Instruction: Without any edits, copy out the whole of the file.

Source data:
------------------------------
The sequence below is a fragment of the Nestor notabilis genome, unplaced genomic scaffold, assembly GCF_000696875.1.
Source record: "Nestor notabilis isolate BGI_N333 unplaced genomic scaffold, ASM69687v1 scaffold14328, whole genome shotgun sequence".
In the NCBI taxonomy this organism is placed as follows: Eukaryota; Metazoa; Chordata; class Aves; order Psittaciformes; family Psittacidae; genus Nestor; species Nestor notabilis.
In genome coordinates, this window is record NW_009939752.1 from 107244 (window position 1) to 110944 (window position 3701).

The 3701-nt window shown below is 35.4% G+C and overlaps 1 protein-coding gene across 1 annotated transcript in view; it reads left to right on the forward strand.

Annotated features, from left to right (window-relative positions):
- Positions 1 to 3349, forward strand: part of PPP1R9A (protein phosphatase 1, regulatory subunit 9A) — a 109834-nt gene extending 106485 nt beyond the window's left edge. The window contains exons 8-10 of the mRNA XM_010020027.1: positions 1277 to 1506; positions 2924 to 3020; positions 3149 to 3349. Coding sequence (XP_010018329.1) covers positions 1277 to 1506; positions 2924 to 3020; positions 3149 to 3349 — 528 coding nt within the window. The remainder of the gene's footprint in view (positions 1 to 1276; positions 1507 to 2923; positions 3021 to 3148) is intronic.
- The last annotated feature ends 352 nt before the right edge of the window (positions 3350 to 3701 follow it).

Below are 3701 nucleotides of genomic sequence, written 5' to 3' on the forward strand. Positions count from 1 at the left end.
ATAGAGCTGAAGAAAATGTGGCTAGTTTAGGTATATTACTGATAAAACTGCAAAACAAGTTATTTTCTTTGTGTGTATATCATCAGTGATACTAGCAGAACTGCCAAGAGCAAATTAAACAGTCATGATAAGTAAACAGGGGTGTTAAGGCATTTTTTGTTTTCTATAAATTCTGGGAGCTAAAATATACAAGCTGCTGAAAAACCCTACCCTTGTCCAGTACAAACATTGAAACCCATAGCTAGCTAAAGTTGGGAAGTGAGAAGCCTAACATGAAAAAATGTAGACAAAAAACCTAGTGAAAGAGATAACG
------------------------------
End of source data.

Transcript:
The sequence below is a fragment of the Nestor notabilis genome, unplaced genomic scaffold, assembly GCF_000696875.1.
Source record: "Nestor notabilis isolate BGI_N333 unplaced genomic scaffold, ASM69687v1 scaffold14328, whole genome shotgun sequence".
In the NCBI taxonomy this organism is placed as follows: Eukaryota; Metazoa; Chordata; class Aves; order Psittaciformes; family Psittacidae; genus Nestor; species Nestor notabilis.
In genome coordinates, this window is record NW_009939752.1 from 107244 (window position 1) to 110944 (window position 3701).

The 3701-nt window shown below is 35.4% G+C and overlaps 1 protein-coding gene across 1 annotated transcript in view; it reads left to right on the forward strand.

Annotated features, from left to right (window-relative positions):
- Positions 1 to 3349, forward strand: part of PPP1R9A (protein phosphatase 1, regulatory subunit 9A) — a 109834-nt gene extending 106485 nt beyond the window's left edge. The window contains exons 8-10 of the mRNA XM_010020027.1: positions 1277 to 1506; positions 2924 to 3020; positions 3149 to 3349. Coding sequence (XP_010018329.1) covers positions 1277 to 1506; positions 2924 to 3020; positions 3149 to 3349 — 528 coding nt within the window. The remainder of the gene's footprint in view (positions 1 to 1276; positions 1507 to 2923; positions 3021 to 3148) is intronic.
- The last annotated feature ends 352 nt before the right edge of the window (positions 3350 to 3701 follow it).

Below are 3701 nucleotides of genomic sequence, written 5' to 3' on the forward strand. Positions count from 1 at the left end.
ATAGAGCTGAAGAAAATGTGGCTAGTTTAGGTATATTACTGATAAAACTGCAAAACAAGTTATTTTCTTTGTGTGTATATCATCAGTGATACTAGCAGAACTGCCAAGAGCAAATTAAACAGTCATGATAAGTAAACAGGGGTGTTAAGGCATTTTTTGTTTTCTATAAATTCTGGGAGCTAAAATATACAAGCTGCTGAAAAACCCTACCCTTGTCCAGTACAAACATTGAAACCCATAGCTAGCTAAAGTTGGGAAGTGAGAAGCCTAACATGAAAAAATGTAGACAAAAAACCTAGTGAAAGAGATAACG